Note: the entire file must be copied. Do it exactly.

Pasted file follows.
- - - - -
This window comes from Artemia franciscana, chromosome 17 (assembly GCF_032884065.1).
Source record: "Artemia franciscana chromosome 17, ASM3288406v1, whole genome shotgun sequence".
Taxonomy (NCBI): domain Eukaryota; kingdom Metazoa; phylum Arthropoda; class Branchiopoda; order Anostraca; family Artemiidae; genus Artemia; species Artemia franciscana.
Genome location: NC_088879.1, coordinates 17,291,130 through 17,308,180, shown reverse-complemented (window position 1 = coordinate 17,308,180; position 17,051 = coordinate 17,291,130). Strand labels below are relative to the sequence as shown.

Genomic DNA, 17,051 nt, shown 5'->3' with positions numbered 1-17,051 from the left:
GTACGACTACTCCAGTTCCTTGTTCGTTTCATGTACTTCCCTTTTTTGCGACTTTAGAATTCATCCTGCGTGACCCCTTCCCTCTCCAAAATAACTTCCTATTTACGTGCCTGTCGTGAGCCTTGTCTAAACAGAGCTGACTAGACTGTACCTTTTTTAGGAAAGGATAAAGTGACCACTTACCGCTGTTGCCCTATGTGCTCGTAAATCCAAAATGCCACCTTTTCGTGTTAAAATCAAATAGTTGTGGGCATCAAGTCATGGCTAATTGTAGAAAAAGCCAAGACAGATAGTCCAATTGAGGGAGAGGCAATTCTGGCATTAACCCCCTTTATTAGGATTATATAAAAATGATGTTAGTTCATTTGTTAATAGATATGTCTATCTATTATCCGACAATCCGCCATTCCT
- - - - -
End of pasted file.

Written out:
This window comes from Artemia franciscana, chromosome 17 (assembly GCF_032884065.1).
Source record: "Artemia franciscana chromosome 17, ASM3288406v1, whole genome shotgun sequence".
Taxonomy (NCBI): domain Eukaryota; kingdom Metazoa; phylum Arthropoda; class Branchiopoda; order Anostraca; family Artemiidae; genus Artemia; species Artemia franciscana.
Genome location: NC_088879.1, coordinates 17,291,130 through 17,308,180, shown reverse-complemented (window position 1 = coordinate 17,308,180; position 17,051 = coordinate 17,291,130). Strand labels below are relative to the sequence as shown.

Genomic DNA, 17,051 nt, shown 5'->3' with positions numbered 1-17,051 from the left:
GTACGACTACTCCAGTTCCTTGTTCGTTTCATGTACTTCCCTTTTTTGCGACTTTAGAATTCATCCTGCGTGACCCCTTCCCTCTCCAAAATAACTTCCTATTTACGTGCCTGTCGTGAGCCTTGTCTAAACAGAGCTGACTAGACTGTACCTTTTTTAGGAAAGGATAAAGTGACCACTTACCGCTGTTGCCCTATGTGCTCGTAAATCCAAAATGCCACCTTTTCGTGTTAAAATCAAATAGTTGTGGGCATCAAGTCATGGCTAATTGTAGAAAAAGCCAAGACAGATAGTCCAATTGAGGGAGAGGCAATTCTGGCATTAACCCCCTTTATTAGGATTATATAAAAATGATGTTAGTTCATTTGTTAATAGATATGTCTATCTATTATCCGACAATCCGCCATTCCT